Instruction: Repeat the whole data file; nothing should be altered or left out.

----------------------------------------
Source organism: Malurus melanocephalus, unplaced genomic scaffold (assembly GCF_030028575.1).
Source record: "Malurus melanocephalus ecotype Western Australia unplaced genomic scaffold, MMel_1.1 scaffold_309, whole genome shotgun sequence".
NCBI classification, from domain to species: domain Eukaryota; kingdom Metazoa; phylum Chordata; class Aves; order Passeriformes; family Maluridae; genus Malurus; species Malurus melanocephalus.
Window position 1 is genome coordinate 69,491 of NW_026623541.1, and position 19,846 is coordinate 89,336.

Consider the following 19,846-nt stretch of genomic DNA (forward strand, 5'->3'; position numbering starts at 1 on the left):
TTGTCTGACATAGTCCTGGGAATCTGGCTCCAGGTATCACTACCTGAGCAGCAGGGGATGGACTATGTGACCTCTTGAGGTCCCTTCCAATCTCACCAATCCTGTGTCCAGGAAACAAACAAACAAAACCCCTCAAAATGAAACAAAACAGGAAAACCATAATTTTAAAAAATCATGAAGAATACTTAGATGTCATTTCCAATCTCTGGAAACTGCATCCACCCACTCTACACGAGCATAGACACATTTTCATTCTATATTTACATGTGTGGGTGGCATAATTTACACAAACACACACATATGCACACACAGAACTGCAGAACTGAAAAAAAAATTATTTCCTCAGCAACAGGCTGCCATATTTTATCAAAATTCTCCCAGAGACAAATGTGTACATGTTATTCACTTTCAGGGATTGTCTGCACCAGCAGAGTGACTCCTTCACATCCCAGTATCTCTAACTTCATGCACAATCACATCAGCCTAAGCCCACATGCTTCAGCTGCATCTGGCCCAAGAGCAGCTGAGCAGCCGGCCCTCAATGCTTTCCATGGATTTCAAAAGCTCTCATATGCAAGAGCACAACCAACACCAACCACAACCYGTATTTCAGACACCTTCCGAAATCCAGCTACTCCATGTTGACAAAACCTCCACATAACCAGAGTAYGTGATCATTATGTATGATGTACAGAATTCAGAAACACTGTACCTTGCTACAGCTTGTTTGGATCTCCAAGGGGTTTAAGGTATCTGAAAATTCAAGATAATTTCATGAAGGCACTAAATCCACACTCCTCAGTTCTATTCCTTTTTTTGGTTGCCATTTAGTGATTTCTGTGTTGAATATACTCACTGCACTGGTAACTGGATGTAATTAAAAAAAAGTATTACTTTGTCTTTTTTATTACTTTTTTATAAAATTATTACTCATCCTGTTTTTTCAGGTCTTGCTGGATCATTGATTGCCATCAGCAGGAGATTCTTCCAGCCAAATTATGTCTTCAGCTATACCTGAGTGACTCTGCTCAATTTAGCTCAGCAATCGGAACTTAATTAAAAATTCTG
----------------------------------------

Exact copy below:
Source organism: Malurus melanocephalus, unplaced genomic scaffold (assembly GCF_030028575.1).
Source record: "Malurus melanocephalus ecotype Western Australia unplaced genomic scaffold, MMel_1.1 scaffold_309, whole genome shotgun sequence".
NCBI classification, from domain to species: domain Eukaryota; kingdom Metazoa; phylum Chordata; class Aves; order Passeriformes; family Maluridae; genus Malurus; species Malurus melanocephalus.
Window position 1 is genome coordinate 69,491 of NW_026623541.1, and position 19,846 is coordinate 89,336.

Consider the following 19,846-nt stretch of genomic DNA (forward strand, 5'->3'; position numbering starts at 1 on the left):
TTGTCTGACATAGTCCTGGGAATCTGGCTCCAGGTATCACTACCTGAGCAGCAGGGGATGGACTATGTGACCTCTTGAGGTCCCTTCCAATCTCACCAATCCTGTGTCCAGGAAACAAACAAACAAAACCCCTCAAAATGAAACAAAACAGGAAAACCATAATTTTAAAAAATCATGAAGAATACTTAGATGTCATTTCCAATCTCTGGAAACTGCATCCACCCACTCTACACGAGCATAGACACATTTTCATTCTATATTTACATGTGTGGGTGGCATAATTTACACAAACACACACATATGCACACACAGAACTGCAGAACTGAAAAAAAAATTATTTCCTCAGCAACAGGCTGCCATATTTTATCAAAATTCTCCCAGAGACAAATGTGTACATGTTATTCACTTTCAGGGATTGTCTGCACCAGCAGAGTGACTCCTTCACATCCCAGTATCTCTAACTTCATGCACAATCACATCAGCCTAAGCCCACATGCTTCAGCTGCATCTGGCCCAAGAGCAGCTGAGCAGCCGGCCCTCAATGCTTTCCATGGATTTCAAAAGCTCTCATATGCAAGAGCACAACCAACACCAACCACAACCYGTATTTCAGACACCTTCCGAAATCCAGCTACTCCATGTTGACAAAACCTCCACATAACCAGAGTAYGTGATCATTATGTATGATGTACAGAATTCAGAAACACTGTACCTTGCTACAGCTTGTTTGGATCTCCAAGGGGTTTAAGGTATCTGAAAATTCAAGATAATTTCATGAAGGCACTAAATCCACACTCCTCAGTTCTATTCCTTTTTTTGGTTGCCATTTAGTGATTTCTGTGTTGAATATACTCACTGCACTGGTAACTGGATGTAATTAAAAAAAAGTATTACTTTGTCTTTTTTATTACTTTTTTATAAAATTATTACTCATCCTGTTTTTTCAGGTCTTGCTGGATCATTGATTGCCATCAGCAGGAGATTCTTCCAGCCAAATTATGTCTTCAGCTATACCTGAGTGACTCTGCTCAATTTAGCTCAGCAATCGGAACTTAATTAAAAATTCTG